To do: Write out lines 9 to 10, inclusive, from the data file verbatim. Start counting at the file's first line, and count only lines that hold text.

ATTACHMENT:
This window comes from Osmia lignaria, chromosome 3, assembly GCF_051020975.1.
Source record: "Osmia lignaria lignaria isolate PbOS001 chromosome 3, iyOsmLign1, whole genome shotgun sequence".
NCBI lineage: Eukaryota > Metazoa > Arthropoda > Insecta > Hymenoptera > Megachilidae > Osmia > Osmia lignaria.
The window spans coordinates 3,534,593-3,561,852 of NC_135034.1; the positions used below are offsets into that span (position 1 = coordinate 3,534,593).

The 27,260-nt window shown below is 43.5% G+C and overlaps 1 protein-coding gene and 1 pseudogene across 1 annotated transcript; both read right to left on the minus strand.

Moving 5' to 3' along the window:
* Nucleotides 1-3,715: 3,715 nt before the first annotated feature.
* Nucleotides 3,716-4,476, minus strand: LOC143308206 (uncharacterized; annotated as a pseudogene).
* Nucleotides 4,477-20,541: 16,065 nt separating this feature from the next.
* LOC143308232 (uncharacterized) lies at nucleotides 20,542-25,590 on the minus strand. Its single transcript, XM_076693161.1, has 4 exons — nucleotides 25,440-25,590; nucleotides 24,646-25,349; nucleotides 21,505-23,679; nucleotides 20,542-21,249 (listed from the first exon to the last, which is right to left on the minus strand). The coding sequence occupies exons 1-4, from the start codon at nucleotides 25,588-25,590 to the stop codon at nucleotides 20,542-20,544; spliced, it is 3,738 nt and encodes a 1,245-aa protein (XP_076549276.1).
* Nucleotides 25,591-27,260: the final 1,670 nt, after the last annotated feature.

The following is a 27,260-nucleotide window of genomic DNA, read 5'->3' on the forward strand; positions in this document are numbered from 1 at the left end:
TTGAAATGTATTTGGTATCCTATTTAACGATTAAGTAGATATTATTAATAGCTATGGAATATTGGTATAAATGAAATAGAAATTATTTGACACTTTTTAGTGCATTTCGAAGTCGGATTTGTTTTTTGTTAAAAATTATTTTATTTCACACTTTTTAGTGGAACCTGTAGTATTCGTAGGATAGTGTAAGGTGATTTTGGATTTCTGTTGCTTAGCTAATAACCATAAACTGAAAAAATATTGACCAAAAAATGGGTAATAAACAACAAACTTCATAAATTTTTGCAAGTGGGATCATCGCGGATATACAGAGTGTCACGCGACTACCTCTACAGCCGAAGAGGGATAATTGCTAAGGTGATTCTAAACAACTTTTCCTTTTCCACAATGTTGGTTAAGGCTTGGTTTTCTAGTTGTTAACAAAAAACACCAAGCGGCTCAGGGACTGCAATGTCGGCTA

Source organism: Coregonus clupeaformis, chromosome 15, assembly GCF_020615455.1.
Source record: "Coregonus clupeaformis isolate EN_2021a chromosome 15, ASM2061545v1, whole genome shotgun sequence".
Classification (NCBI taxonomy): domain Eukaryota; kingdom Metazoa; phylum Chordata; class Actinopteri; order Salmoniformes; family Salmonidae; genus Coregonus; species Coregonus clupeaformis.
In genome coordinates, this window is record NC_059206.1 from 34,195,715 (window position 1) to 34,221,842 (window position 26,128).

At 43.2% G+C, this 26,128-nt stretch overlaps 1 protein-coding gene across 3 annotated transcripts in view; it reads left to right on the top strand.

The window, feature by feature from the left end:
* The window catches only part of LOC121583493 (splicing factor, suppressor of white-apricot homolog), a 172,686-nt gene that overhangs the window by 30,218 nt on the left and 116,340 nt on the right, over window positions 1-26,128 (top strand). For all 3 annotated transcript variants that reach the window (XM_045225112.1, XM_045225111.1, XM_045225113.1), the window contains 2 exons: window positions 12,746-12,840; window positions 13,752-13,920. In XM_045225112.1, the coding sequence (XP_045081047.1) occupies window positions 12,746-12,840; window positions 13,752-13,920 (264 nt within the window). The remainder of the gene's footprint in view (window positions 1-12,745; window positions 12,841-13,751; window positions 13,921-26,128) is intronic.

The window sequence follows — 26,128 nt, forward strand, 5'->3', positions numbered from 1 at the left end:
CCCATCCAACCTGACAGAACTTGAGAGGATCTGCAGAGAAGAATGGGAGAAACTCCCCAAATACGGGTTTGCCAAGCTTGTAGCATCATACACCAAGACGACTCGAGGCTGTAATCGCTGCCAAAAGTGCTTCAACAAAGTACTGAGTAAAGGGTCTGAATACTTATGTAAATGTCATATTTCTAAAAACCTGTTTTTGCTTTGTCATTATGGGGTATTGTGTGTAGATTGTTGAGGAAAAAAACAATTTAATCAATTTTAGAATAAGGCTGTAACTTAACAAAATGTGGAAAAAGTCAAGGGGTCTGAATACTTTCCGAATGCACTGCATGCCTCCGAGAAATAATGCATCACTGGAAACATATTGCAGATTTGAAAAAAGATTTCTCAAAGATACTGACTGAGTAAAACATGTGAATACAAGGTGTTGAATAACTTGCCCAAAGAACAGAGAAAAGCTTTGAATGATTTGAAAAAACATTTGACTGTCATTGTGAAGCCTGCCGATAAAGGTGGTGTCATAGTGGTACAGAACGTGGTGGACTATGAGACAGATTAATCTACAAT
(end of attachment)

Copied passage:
* Nucleotides 4,477-20,541: 16,065 nt separating this feature from the next.
* LOC143308232 (uncharacterized) lies at nucleotides 20,542-25,590 on the minus strand. Its single transcript, XM_076693161.1, has 4 exons — nucleotides 25,440-25,590; nucleotides 24,646-25,349; nucleotides 21,505-23,679; nucleotides 20,542-21,249 (listed from the first exon to the last, which is right to left on the minus strand). The coding sequence occupies exons 1-4, from the start codon at nucleotides 25,588-25,590 to the stop codon at nucleotides 20,542-20,544; spliced, it is 3,738 nt and encodes a 1,245-aa protein (XP_076549276.1).